If there are $b$ black and $w$ whicte socks, then the probability of getting a black pair is $$\frac b{b+w}\cdot \frac{b-1}{b+w-1}$$ and the probability of getting a white pair is $$\frac w{b+w}\cdot \frac{w-1}{b+w-1} .$$ These should sum up to $50\,\%$, so $$\frac{b(b-1)+w(w-1)}{(b+w)(b+w-1)}=\frac12.$$ If we introduce the total number of socks, $s=b+w$, and eliminate $w$, this becomes $$\frac{b(b-1)+(s-b)(s-b-1)}{s(s-1)}=\frac12,$$ which can be transformed to $$\tag1 4b^2-4sb+s^2-s=0.$$ Viewing this as a quadratic in $b$, $$b=\frac{4s\pm\sqrt{16s^2-16(s^2-s)}}{8}=\frac{s\pm\sqrt{s}}{2}.$$ We conclude that $s$ is a perfect square $s=m^2$ for some natural $m$. Note that by symmetry, also $w=\frac{s\pm\sqrt s}{2}$, so that $b>w$ implies $$b=\frac{m^2+m}2,\quad w=\frac{m^2-m}2.$$ From $200 < s=m^2<250$, we infer $m=15$, so $$s=15^2=225,\quad b=\frac{225+15}2=120,\quad w=\frac{225-15}2=105$$ and as $w$ is odd, the missing sock is white.

• Do we have to mention that we assume that the property (if you select two socks at random from the drawer, the socks will match in color exactly 50% of the time) holds no matter the number of socks in the drawer? Because we are using it to find the number of socks after one has been lost. Dec 13 '16 at 18:04

Your math is flawed - you forget to account for the sock already picked.

Start with 104 black socks (52 pairs) and 104 white socks (52 pairs). The probability of picking a pair of socks is 50%.

The probability of picking a matching pair of socks is not $50\%$. It's $\frac{103}{207}$ where $103$ is the number of socks matching your first pick and $207$ is the total amount of socks remaining after you have picked the first sock. That is approximately $49.8\%$.

In general, for any amount of black and white socks the probability of picking a matching pair is $P(\text{black pair}) + P(\text{white pair})$ (the two events are disjoint). With $120$ black and $105$ white socks we get the following values:

$P(\text{black pair}) = \frac{120}{225} \times \frac{119}{224} = 28.33...\%$

$P(\text{white pair}) = \frac{105}{225} \times \frac{104}{224} = 21.66...\%$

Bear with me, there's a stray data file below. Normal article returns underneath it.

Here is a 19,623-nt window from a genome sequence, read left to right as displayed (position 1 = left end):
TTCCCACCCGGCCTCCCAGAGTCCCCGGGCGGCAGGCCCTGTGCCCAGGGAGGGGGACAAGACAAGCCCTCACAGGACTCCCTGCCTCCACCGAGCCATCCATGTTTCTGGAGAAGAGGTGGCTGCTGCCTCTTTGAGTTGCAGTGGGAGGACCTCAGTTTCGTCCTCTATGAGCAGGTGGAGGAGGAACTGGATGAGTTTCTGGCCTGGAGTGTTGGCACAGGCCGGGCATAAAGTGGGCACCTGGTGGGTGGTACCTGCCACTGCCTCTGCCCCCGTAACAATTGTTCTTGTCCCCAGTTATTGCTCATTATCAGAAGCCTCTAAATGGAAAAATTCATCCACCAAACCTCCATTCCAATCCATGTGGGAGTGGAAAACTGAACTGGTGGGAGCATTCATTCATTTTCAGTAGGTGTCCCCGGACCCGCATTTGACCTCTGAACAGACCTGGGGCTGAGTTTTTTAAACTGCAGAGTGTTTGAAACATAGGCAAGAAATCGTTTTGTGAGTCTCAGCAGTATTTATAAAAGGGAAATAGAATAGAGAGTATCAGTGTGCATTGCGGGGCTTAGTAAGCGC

Adding up to $50\%$.

Let’s write $b$ for the number of black socks and $w$ for the number of white socks.

How many ways are there to get a pair of matching socks?

In order to select two black socks, there are $b$ socks for the first draw, and then $b – 1$ socks available for the second draw (there is one less because a black sock was already drawn).

Matching pair of black socks: $b(b – 1)$

Similarly, the number of ways to get a pair of white socks is:

Matching pair of white socks: $w(w – 1)$

If the two socks do not match, then you either drew a white sock followed by a black sock, or vice versa.

Unmatched pair of socks: $wb,bw$

The number of ways to get a pair of matching socks is the sum of the ways to get a pair of black socks and white socks.

Matching pair of socks: $b(b – 1) + w(w – 1)$

The number of ways to end up with a mismatched pair is the sum of the two possible ways to get an unmatched pair:

Mismatched pair of socks: $wb + bw = 2bw$

If you draw a pair of socks, half the time you get a matching pair and half the time you get a mismatched pair. So the number of ways to get a matching pair equals the number of ways to get a mismatched pair.

$b(b – 1) + w(w – 1) = 2bw$

Now we can simplify the above expression:

$$b(b – 1) + w(w – 1) = 2bw$$

$$\Rightarrow b^2 – b + w^2 – w = 2bw$$

$$\Rightarrow b^2 – 2bw + w^2 = b + w$$

$$\Rightarrow (b – w)^2 = b + w$$

The total number of socks is $b + w$. This has to be equal to a number between $200$ and $250$. Furthermore, we have deduced this number has to be a perfect square, since $(b – w)^2$ is a perfect square.

The only perfect square between $200$ and $250$ is $15^2 = 225$.

Therefore: $b + w = 225$ and $(b – w)^2 = 15^2$ giving us,

$b + w = 225$ and $b – w = 15$

We can add the two equations to get: $2b = 240 \Rightarrow b = 120$

We then solve to find $w = 105$.

As the socks were originally purchased in pairs, the missing sock corresponds to the color with an odd number of socks. The color of the missing sock is therefore white.